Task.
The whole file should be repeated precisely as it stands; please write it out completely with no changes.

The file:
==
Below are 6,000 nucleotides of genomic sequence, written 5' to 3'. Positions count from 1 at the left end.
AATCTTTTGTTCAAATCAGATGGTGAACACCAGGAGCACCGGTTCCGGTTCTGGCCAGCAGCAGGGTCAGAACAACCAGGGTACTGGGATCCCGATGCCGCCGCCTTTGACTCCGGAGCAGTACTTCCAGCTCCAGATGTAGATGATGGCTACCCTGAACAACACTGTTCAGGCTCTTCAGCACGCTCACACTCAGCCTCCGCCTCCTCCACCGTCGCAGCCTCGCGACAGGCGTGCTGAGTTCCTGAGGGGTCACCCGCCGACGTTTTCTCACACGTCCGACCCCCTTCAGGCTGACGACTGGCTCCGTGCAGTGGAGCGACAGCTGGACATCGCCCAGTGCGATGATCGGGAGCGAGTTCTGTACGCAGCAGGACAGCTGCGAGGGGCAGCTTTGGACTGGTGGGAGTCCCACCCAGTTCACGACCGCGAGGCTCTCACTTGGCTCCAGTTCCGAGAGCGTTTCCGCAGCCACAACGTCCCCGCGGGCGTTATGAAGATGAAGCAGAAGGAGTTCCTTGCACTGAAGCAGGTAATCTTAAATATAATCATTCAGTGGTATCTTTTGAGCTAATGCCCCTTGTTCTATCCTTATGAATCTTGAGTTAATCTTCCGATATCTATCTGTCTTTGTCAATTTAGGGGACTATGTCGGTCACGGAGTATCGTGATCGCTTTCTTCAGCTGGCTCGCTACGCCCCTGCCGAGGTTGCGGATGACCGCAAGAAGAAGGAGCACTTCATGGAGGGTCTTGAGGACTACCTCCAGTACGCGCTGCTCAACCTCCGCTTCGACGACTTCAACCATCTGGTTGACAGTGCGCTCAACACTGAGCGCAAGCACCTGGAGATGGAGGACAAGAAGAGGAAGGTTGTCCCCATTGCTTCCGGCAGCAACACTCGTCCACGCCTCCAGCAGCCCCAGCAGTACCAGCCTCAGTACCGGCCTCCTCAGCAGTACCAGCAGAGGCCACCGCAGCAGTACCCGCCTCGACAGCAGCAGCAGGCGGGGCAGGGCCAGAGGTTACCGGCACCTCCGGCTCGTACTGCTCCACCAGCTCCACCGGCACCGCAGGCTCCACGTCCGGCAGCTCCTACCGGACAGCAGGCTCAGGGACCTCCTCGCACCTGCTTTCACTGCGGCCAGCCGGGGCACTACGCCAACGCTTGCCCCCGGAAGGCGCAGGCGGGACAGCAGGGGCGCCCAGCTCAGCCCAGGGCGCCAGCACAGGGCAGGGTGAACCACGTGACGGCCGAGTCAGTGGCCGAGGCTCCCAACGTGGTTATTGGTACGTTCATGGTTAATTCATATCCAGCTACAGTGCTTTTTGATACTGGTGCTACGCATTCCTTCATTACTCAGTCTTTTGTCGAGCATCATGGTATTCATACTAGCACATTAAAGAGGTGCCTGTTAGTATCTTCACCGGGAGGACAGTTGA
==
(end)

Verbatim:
Below are 6,000 nucleotides of genomic sequence, written 5' to 3'. Positions count from 1 at the left end.
AATCTTTTGTTCAAATCAGATGGTGAACACCAGGAGCACCGGTTCCGGTTCTGGCCAGCAGCAGGGTCAGAACAACCAGGGTACTGGGATCCCGATGCCGCCGCCTTTGACTCCGGAGCAGTACTTCCAGCTCCAGATGTAGATGATGGCTACCCTGAACAACACTGTTCAGGCTCTTCAGCACGCTCACACTCAGCCTCCGCCTCCTCCACCGTCGCAGCCTCGCGACAGGCGTGCTGAGTTCCTGAGGGGTCACCCGCCGACGTTTTCTCACACGTCCGACCCCCTTCAGGCTGACGACTGGCTCCGTGCAGTGGAGCGACAGCTGGACATCGCCCAGTGCGATGATCGGGAGCGAGTTCTGTACGCAGCAGGACAGCTGCGAGGGGCAGCTTTGGACTGGTGGGAGTCCCACCCAGTTCACGACCGCGAGGCTCTCACTTGGCTCCAGTTCCGAGAGCGTTTCCGCAGCCACAACGTCCCCGCGGGCGTTATGAAGATGAAGCAGAAGGAGTTCCTTGCACTGAAGCAGGTAATCTTAAATATAATCATTCAGTGGTATCTTTTGAGCTAATGCCCCTTGTTCTATCCTTATGAATCTTGAGTTAATCTTCCGATATCTATCTGTCTTTGTCAATTTAGGGGACTATGTCGGTCACGGAGTATCGTGATCGCTTTCTTCAGCTGGCTCGCTACGCCCCTGCCGAGGTTGCGGATGACCGCAAGAAGAAGGAGCACTTCATGGAGGGTCTTGAGGACTACCTCCAGTACGCGCTGCTCAACCTCCGCTTCGACGACTTCAACCATCTGGTTGACAGTGCGCTCAACACTGAGCGCAAGCACCTGGAGATGGAGGACAAGAAGAGGAAGGTTGTCCCCATTGCTTCCGGCAGCAACACTCGTCCACGCCTCCAGCAGCCCCAGCAGTACCAGCCTCAGTACCGGCCTCCTCAGCAGTACCAGCAGAGGCCACCGCAGCAGTACCCGCCTCGACAGCAGCAGCAGGCGGGGCAGGGCCAGAGGTTACCGGCACCTCCGGCTCGTACTGCTCCACCAGCTCCACCGGCACCGCAGGCTCCACGTCCGGCAGCTCCTACCGGACAGCAGGCTCAGGGACCTCCTCGCACCTGCTTTCACTGCGGCCAGCCGGGGCACTACGCCAACGCTTGCCCCCGGAAGGCGCAGGCGGGACAGCAGGGGCGCCCAGCTCAGCCCAGGGCGCCAGCACAGGGCAGGGTGAACCACGTGACGGCCGAGTCAGTGGCCGAGGCTCCCAACGTGGTTATTGGTACGTTCATGGTTAATTCATATCCAGCTACAGTGCTTTTTGATACTGGTGCTACGCATTCCTTCATTACTCAGTCTTTTGTCGAGCATCATGGTATTCATACTAGCACATTAAAGAGGTGCCTGTTAGTATCTTCACCGGGAGGACAGTTGA